Putting ‘Deliberative’ Back in World’s Greatest Deliberative Body
Upon his return to America from France, Thomas Jefferson asked George Washington why he had supported the establishment of a second chamber in Congress, the Senate.
Washington was said to have responded with a question. “Why did you pour coffee into that saucer?” he asked. “To cool it,” Jefferson responded.
“Even so,” Washington remarked, “we pour legislation into the Senatorial saucer to cool it.”
Putting aside the Founders’ exaggerated fear of giving too much power to the popularly elected House of Representatives (Senators originally were appointed to their posts), it’s clear from its very beginnings that the Senate was relied on for serious, thorough debate on the issues of the day.
And that’s exactly what came to pass in the ensuing years on issues ranging from federalism to secession to slavery. The chamber hosted stirring, impromptu debates by such legendary orators as Daniel Webster, Henry Clay and John C. Calhoun (though all were wrong on the issue of slavery). More recent rhetorical luminaries included William Fulbright, Barry Goldwater, Adlai Stevenson and Margaret Chase Smith. Of course, the Senate was also the forum for less-lofty encounters, such as long-winded filibusters against civil rights legislation and, in 1856, even a brutal caning.
Still, the Senate rarely failed to capture the American people’s interest as it undertook its duty of carefully, sometimes exhaustively, debating the issues. Indeed, excerpts and even full texts of major Senate debates commonly filled major newspapers and, with the rise of the telegraph, were transmitted across the country.
That was then.
I’ve been in the U.S. Senate for nearly a decade now and I must tell you that these days inspiring oratory in the “world’s greatest deliberative body” is often lacking. Nothing much is actually debated on the Senate floor anymore. Most Senators speak on the great issues of the day from typed notes before empty chambers. Direct interaction is extremely limited.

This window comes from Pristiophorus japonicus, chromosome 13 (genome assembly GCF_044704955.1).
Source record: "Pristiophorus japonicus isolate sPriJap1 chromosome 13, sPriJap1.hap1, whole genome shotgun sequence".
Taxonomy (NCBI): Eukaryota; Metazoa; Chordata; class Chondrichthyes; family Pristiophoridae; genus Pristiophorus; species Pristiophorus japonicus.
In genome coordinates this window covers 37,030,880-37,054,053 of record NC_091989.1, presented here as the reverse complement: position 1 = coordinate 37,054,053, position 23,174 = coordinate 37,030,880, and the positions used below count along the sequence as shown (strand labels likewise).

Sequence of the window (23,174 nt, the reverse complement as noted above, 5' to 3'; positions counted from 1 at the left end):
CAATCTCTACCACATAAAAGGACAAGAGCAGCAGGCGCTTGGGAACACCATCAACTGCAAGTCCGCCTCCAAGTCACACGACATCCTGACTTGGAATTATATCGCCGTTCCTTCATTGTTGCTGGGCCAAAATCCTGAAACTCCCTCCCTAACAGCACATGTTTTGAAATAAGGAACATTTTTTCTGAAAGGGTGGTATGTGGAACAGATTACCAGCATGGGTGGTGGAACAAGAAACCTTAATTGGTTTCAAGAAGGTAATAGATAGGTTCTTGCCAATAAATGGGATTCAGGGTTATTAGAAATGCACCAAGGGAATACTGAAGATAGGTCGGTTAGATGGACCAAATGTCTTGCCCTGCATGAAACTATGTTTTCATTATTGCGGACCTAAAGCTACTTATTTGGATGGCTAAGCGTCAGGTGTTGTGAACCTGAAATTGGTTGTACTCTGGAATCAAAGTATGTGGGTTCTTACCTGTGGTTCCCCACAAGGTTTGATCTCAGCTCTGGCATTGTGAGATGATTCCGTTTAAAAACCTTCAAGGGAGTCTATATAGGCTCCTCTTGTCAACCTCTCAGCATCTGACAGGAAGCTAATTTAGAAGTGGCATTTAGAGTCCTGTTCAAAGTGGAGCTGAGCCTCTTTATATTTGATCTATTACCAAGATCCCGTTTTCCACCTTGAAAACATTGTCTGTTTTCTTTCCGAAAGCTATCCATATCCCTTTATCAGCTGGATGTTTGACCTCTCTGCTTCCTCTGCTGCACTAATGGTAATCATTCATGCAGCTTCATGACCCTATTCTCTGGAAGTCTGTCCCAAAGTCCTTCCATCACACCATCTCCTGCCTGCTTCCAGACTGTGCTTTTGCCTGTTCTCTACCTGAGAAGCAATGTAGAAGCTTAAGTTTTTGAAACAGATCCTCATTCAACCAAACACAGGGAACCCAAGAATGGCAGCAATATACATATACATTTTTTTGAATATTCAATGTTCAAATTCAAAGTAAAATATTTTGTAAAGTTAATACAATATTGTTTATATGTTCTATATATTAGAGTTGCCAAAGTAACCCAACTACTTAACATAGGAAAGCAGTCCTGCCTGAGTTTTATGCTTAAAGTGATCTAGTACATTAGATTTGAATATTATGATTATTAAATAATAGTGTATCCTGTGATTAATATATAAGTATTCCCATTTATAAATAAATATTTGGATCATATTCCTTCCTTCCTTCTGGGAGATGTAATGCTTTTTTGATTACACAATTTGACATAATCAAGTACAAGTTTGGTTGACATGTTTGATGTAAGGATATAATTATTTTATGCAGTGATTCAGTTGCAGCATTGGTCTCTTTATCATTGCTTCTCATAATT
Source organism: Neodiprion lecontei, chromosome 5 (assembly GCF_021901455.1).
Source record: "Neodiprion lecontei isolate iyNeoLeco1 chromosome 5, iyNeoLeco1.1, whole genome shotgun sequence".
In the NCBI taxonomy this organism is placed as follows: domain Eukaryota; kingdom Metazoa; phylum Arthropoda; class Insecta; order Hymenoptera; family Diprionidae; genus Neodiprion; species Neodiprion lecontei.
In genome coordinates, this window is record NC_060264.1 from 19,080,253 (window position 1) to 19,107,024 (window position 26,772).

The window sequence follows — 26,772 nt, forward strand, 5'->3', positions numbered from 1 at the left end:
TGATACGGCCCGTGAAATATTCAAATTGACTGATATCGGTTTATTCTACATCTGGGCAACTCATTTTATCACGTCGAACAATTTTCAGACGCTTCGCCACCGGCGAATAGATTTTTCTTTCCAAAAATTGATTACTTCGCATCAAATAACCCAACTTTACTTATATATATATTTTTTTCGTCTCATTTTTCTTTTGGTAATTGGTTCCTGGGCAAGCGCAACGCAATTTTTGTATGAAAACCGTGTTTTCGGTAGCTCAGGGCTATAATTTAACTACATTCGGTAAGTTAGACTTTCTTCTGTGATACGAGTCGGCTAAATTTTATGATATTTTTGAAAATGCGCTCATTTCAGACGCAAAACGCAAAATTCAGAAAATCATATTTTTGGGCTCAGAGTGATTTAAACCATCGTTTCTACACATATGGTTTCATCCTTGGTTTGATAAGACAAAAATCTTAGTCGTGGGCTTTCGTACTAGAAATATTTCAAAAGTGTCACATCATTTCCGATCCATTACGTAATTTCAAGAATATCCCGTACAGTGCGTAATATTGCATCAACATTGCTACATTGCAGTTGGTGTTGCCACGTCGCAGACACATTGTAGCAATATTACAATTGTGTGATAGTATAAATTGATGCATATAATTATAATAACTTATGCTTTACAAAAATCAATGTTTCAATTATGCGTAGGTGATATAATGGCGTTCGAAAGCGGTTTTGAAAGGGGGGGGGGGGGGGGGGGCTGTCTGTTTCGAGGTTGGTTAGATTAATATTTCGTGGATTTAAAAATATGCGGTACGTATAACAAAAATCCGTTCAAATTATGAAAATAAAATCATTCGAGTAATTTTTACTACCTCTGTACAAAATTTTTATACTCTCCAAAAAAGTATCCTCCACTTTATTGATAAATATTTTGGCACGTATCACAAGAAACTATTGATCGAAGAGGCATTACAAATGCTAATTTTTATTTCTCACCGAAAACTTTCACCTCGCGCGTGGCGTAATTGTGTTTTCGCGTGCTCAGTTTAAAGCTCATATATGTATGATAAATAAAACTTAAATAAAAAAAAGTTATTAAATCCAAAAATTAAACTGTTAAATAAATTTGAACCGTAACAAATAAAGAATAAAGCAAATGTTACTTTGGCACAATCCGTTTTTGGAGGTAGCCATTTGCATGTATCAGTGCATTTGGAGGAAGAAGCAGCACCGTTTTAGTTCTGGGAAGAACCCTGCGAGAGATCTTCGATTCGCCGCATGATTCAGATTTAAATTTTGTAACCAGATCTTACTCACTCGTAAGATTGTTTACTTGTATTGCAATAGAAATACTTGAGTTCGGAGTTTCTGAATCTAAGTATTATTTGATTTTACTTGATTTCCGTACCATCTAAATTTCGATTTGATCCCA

Even filibusters aren’t really filibusters anymore. Debate can be closed and a vote required on a bill only if 60 Senators agree. That means a determined minority of 40 can hold up legislation (or nominations) indefinitely without ever stepping foot onto the Senate floor.
There exists no modern parallel to the intense, lively exchanges of our Senate predecessors. That’s surely not because the modern era lacks momentous issues.
Instead, what’s happened is that we’ve surrendered dialogue and face-to-face interaction to 30-second sound bites and over-the-top diatribes that might give us some airtime on the evening news.
The same emptiness affects presidential politics. Sen. John Kerry (D-Mass.) said something quite candid recently, dismissing the latest series of Democratic presidential candidate “debates” as amounting to little more than getting “60 seconds to talk about the country every 11 minutes or so.” I’m inclined to agree.
But I can remember how the free-wheeling Nixon-Kennedy debates captured the nation’s attention in 1960, as the two presidential candidates engaged in lengthy and thoughtful exchanges on the nation’s most pressing issues. Just look at how these encounters went downhill in the ensuing years: to irrelevant discussions on whether the first President George Bush looked at his wristwatch in a “debate” with Bill Clinton, or on whether Michael Dukakis was sufficiently nice, or how Dan Quayle compared to John F. Kennedy.
Our political culture substituted the trivial for the hard work of fairly examining the substance of what candidates were saying.
It’s no wonder, then, that politics has often lost the public’s interest. Or that the discourse has turned increasingly sour, since today’s leaders rarely allow themselves to be held to account for the more outlandish things they say in an isolated television studio, a brief sound bite, or to an empty but televised Senate chamber.
We should strive for better. Today, the Senate Republican and Democratic Policy committees are scheduled to jointly host the second of a periodic series of one-hour debates on the Senate floor. Our first debate was on the subject of Social Security. Today’s topic is the economy and job creation.
These real Senate debates are a modest attempt to try to bring back some policy oriented, thoughtful and lively discussions to our chamber so that Senators of both parties can actually exchange ideas, participate in a genuine give-and-take, and better appreciate each other’s point of view.
Perhaps in the process we can help the Senate slowly return to what James Madison hoped for. “The use of the Senate,” he wrote in the Federalist Papers, “is to consist in its proceedings with more coolness, with more system, and with more wisdom.”
Sen. Jon Kyl (Ariz.) is chairman of the Republican Policy Committee.